Western Sydney Uni makes Assistive Technology available to all

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Western Sydney Uni makes Assistive Technology available to all
Credit: Western Sydney University

Benchmark Awards 2020 finalist.

Western Sydney University created a more inclusive learning environment and workplace by making it easier to access and get IT support for Assistive Technology.

Assistive Technology (AT) refers to “any device, system or design that provides people with practical solutions to enhance learning, working, and daily living for people with disabilities and/or chronic health conditions”, according to the university.

“In university contexts, AT can lessen or remove barriers experienced by staff and students in or out of the classroom, office, laboratories, or during exams,” Western Sydney University says.

“AT can help improve a whole range of difficult situations from access to materials, to research or study skills, to creation and presentation of content, right through to hearing and visual augmentation.”

To foster inclusivity in its learning and working environments, Western Sydney University set about “normalising” and “mainstreaming” Assistive Technology solutions, making them easily available to all staff and students.

It maintains a detailed list of Assistive Technology products “that can be useful in a university setting”, covering areas such as note-taking, mind mapping, literacy, numeracy, dictation, organisation and time management, hearing augmentation and vision assistance.

While at other universities, students may be funneled through Disability Services for support, even if IT handles the installation of the Assistive Technology, Western Sydney University was determined to create a new model.

“We strive to empower all staff and students to reach their potential, whether they have a disability or not,” it said.

“That is why we make various Assistive Technologies widely available across all our campus computers, with specialised devices and programs available, as required, in our Access Rooms or assigned to staff with workplace adjustment plans.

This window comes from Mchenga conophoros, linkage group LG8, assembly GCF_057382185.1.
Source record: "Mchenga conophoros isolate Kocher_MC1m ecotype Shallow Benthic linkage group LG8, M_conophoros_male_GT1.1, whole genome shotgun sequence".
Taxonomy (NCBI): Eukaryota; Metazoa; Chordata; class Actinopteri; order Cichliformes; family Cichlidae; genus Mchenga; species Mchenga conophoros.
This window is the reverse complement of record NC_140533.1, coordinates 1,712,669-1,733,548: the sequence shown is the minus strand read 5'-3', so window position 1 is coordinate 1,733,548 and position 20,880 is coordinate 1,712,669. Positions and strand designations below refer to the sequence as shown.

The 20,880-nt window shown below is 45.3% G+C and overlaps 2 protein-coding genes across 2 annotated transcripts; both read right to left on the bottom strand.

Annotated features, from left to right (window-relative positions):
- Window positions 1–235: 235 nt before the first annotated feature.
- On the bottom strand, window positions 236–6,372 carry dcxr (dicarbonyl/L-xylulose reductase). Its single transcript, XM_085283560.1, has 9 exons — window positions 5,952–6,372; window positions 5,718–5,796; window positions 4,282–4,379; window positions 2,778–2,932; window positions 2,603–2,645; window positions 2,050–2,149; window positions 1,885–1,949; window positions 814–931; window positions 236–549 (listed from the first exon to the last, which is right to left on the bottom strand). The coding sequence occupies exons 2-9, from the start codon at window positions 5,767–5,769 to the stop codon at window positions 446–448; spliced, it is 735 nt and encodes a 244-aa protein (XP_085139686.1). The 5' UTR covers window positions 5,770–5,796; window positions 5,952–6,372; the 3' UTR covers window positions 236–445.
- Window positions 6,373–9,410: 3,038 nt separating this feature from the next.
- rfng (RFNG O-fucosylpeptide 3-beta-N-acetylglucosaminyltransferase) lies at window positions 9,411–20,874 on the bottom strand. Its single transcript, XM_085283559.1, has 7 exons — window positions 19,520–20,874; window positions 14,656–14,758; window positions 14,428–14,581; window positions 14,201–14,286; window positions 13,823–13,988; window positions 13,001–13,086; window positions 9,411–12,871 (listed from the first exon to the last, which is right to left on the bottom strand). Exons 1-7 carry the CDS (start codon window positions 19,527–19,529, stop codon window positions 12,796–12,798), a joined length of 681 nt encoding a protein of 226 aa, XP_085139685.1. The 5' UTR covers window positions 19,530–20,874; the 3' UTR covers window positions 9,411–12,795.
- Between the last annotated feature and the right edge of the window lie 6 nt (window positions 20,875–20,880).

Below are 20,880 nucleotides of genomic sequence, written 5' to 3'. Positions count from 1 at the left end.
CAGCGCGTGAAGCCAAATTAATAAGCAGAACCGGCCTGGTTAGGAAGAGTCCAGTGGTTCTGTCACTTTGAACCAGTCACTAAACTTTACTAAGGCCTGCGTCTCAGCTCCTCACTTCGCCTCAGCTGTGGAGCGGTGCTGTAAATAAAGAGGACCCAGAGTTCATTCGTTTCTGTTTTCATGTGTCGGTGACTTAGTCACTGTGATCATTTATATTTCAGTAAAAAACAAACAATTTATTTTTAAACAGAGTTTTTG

“Some Assistive Technology is also available for installation on a staff or student's personal device.”

To create its model, the university’s Disabilities Services and Information Technology and Digital Services (ITDS) departments collaborated to write a “compelling business case for the establishment of a full-time dedicated position focused entirely on driving the adoption and awareness of Assistive Technology at Western Sydney University.”

There is now also a large, centralised support structure available to staff and students seeking help with Assistive Technology.

Anyone can now contact the regular IT Service Desk and speak to a subject matter expert for installation and support of specialised Assistive Technology.

Driving access and support through mainstream channels is one way the university has been able to normalise the use of Assistive Technology, driving up adoption and fostering inclusivity.

Several Assistive Technology software vendors - including TextHelp, Read&Write and EquatIO - provided expert advice and support in relation to their products as part of the project.

Vendors and internal staff helped train subject matter experts within ITDS that can then act as advocates in their specific domains.

The project team also maintained a visible presence at functions such as staff orientation and the professional staff conference, demonstrating the technology and providing basic guidance on how it might meet staff’ needs.

The university says it is “anecdotally clear that increased uptake is occurring” on the back of the initiative. 

It plans to conduct more detailed measurement of the impact of the initiative in the future.

The project aligns with an "Equity and Inclusiveness" value in the university’s Strategic Plan, ‘Securing Success’.

This project is a finalist in the Diversity category of the iTnews Benchmark Awards 2020.

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